Emerging supercomputer maker ExaScaler Inc. and Keio University are among those developing an original supercomputer.
Their project is supported by a Japan Science and Technology Agency program that provides subsidies of up to ¥5 billion for promising technologies. The corporate-academic project team aims to achieve the fastest computing speed in Japan by June, which would make the computer the third-fastest in the world, and eventually claim the world’s fastest position.
The new supercomputer will be the first to be equipped with a high-capacity, low-power 3D integrated circuit (IC) developed by Keio University Prof. Tadahiro Kuroda. The team is utilizing ExaScaler’s original “liquid cooling” technology to efficiently cool down the heated computer using liquid carbon fluoride.
These technologies allowed the supercomputer to be downsized to about one meter wide by one meter long. The plan is to link and install 18 such computers at the Japan Agency for Marine-Earth Science and Technology’s Yokohama Institute for Earth Sciences, to achieve a speed of 24 quadrillion computations per second. If successfully realized, the new supercomputer will have the highest capability in Japan and be the third-fastest computer in international speed rankings.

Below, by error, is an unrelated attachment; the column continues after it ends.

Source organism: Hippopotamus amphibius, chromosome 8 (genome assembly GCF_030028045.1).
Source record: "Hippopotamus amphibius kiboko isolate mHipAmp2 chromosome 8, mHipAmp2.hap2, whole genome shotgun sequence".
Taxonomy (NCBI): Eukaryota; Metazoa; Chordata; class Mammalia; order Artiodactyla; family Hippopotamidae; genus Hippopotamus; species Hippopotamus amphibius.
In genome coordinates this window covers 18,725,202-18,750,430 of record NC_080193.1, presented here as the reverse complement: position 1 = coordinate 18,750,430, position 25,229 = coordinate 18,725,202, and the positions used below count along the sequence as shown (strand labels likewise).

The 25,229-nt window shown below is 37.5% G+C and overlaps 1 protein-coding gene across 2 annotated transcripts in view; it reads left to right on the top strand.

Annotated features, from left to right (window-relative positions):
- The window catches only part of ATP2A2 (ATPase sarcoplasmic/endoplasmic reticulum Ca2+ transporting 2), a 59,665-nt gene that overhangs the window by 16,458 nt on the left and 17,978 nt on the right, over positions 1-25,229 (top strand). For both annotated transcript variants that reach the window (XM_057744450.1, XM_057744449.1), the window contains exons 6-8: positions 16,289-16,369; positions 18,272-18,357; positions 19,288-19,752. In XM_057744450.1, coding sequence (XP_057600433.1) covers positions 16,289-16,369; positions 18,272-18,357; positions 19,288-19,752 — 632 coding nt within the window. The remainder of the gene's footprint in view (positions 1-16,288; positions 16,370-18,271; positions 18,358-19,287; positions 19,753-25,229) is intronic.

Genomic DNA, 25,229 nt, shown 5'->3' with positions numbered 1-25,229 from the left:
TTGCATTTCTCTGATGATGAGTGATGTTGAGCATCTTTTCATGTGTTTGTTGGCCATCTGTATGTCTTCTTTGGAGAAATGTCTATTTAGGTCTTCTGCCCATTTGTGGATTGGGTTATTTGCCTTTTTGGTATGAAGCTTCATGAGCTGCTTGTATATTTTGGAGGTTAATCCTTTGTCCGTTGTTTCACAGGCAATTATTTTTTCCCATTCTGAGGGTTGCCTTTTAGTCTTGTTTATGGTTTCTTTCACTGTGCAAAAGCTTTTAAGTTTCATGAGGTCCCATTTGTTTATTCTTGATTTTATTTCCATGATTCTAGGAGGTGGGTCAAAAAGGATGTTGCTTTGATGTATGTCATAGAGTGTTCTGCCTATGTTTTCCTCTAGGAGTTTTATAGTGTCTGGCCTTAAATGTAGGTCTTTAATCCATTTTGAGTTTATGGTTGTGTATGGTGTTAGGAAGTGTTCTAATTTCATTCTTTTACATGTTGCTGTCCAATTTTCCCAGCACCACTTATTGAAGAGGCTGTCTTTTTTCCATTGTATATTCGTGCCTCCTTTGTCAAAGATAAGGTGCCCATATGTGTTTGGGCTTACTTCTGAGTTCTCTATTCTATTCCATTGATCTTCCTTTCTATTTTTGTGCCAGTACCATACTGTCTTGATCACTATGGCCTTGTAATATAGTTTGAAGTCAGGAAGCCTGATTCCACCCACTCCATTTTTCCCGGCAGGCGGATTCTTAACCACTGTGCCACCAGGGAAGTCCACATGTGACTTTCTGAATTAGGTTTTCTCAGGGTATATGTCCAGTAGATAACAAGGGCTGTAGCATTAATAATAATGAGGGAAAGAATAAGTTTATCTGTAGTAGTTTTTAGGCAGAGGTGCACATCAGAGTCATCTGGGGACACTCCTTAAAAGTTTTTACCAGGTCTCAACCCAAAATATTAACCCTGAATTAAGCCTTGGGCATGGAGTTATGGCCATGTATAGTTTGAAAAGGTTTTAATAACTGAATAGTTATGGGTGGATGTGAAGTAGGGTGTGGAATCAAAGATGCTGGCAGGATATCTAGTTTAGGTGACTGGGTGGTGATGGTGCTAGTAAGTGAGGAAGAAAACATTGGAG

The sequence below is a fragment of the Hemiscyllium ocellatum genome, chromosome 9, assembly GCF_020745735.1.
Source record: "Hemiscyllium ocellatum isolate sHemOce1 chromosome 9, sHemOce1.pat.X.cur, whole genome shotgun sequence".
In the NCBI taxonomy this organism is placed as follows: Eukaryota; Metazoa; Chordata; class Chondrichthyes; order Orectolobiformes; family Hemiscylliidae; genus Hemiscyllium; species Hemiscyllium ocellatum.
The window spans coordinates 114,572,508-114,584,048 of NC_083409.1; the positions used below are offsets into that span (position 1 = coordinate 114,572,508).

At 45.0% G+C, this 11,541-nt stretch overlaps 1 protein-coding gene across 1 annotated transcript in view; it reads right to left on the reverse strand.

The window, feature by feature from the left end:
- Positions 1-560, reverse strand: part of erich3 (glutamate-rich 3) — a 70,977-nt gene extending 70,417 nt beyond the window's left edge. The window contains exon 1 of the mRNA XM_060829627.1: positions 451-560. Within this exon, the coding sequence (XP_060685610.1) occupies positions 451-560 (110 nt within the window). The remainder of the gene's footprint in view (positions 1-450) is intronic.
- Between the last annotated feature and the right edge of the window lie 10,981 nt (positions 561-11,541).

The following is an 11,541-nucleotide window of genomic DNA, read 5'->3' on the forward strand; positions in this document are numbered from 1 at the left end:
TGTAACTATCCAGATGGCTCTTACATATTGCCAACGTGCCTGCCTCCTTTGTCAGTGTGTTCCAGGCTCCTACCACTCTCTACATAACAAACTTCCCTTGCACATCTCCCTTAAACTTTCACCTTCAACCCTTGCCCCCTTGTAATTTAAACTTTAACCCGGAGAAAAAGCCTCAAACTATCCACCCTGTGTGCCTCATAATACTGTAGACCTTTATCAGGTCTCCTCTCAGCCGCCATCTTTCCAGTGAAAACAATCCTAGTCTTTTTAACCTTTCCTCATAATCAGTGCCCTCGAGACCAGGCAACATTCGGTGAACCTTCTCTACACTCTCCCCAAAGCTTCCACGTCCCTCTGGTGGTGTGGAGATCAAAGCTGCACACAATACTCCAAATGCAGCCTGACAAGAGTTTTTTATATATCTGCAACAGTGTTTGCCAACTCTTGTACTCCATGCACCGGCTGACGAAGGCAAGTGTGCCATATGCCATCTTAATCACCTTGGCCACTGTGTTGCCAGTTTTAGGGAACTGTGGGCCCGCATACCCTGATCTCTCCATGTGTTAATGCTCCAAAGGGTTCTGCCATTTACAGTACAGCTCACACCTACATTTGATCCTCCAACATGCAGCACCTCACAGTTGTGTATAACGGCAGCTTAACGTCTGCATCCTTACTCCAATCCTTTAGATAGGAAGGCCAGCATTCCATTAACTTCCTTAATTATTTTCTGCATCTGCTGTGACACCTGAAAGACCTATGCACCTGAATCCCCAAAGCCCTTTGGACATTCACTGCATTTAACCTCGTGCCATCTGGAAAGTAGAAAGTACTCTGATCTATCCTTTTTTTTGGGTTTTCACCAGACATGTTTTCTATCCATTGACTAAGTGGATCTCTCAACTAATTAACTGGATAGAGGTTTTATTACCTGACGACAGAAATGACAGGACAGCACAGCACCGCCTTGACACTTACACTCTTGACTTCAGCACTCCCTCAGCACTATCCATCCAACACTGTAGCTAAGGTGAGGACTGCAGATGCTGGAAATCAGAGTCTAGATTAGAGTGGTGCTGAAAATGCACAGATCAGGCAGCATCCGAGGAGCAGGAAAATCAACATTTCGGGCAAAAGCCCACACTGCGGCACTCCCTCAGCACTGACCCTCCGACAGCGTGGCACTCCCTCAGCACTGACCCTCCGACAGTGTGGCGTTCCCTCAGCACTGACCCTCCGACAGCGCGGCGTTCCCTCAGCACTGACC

According to Tokyo-based ExaScaler, if more money was made available to extend the system’s capacities, the computer would be faster than the current top computer worldwide, which is made by China.
In 2011, the domestic K computer developed by RIKEN became the world No. 1 in terms of computing speed, but fell to seventh place in 2016. The government has spent ¥110 billion to develop a “post-K computer” 100 times faster than the K computer, and expects it to be operational from fiscal 2021.
RIKEN Advanced Institute for Computational Science team leader Junichiro Makino offered a highly optimistic evaluation of the development.
“There may be some challenges along the way, but it has the potential to become excellent technology in terms of both power consumption and price. These developments may have a revolutionary impact on next-generation supercomputers,” he said.